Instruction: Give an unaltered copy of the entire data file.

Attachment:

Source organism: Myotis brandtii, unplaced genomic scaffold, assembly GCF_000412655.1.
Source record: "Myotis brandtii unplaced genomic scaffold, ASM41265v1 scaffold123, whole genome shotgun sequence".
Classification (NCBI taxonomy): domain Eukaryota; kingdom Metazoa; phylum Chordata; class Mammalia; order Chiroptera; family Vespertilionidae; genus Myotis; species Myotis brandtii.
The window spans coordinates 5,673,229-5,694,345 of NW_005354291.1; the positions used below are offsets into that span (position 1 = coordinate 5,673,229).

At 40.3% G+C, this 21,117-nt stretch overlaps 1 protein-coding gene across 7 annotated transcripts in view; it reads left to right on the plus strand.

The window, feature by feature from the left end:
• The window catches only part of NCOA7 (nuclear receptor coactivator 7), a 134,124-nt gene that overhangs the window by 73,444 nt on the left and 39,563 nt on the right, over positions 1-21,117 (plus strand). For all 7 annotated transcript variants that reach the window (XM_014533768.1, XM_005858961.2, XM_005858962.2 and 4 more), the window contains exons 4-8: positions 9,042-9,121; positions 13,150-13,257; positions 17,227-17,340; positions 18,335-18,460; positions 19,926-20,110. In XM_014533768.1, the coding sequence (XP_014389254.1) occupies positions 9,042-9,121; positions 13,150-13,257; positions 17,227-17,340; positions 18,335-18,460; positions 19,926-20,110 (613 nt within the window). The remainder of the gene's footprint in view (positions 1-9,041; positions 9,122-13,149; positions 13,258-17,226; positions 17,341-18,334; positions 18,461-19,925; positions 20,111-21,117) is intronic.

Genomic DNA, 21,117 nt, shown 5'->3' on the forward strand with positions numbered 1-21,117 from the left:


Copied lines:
Source organism: Myotis brandtii, unplaced genomic scaffold, assembly GCF_000412655.1.
Source record: "Myotis brandtii unplaced genomic scaffold, ASM41265v1 scaffold123, whole genome shotgun sequence".
Classification (NCBI taxonomy): domain Eukaryota; kingdom Metazoa; phylum Chordata; class Mammalia; order Chiroptera; family Vespertilionidae; genus Myotis; species Myotis brandtii.
The window spans coordinates 5,673,229-5,694,345 of NW_005354291.1; the positions used below are offsets into that span (position 1 = coordinate 5,673,229).

At 40.3% G+C, this 21,117-nt stretch overlaps 1 protein-coding gene across 7 annotated transcripts in view; it reads left to right on the plus strand.

The window, feature by feature from the left end:
• The window catches only part of NCOA7 (nuclear receptor coactivator 7), a 134,124-nt gene that overhangs the window by 73,444 nt on the left and 39,563 nt on the right, over positions 1-21,117 (plus strand). For all 7 annotated transcript variants that reach the window (XM_014533768.1, XM_005858961.2, XM_005858962.2 and 4 more), the window contains exons 4-8: positions 9,042-9,121; positions 13,150-13,257; positions 17,227-17,340; positions 18,335-18,460; positions 19,926-20,110. In XM_014533768.1, the coding sequence (XP_014389254.1) occupies positions 9,042-9,121; positions 13,150-13,257; positions 17,227-17,340; positions 18,335-18,460; positions 19,926-20,110 (613 nt within the window). The remainder of the gene's footprint in view (positions 1-9,041; positions 9,122-13,149; positions 13,258-17,226; positions 17,341-18,334; positions 18,461-19,925; positions 20,111-21,117) is intronic.

Genomic DNA, 21,117 nt, shown 5'->3' on the forward strand with positions numbered 1-21,117 from the left: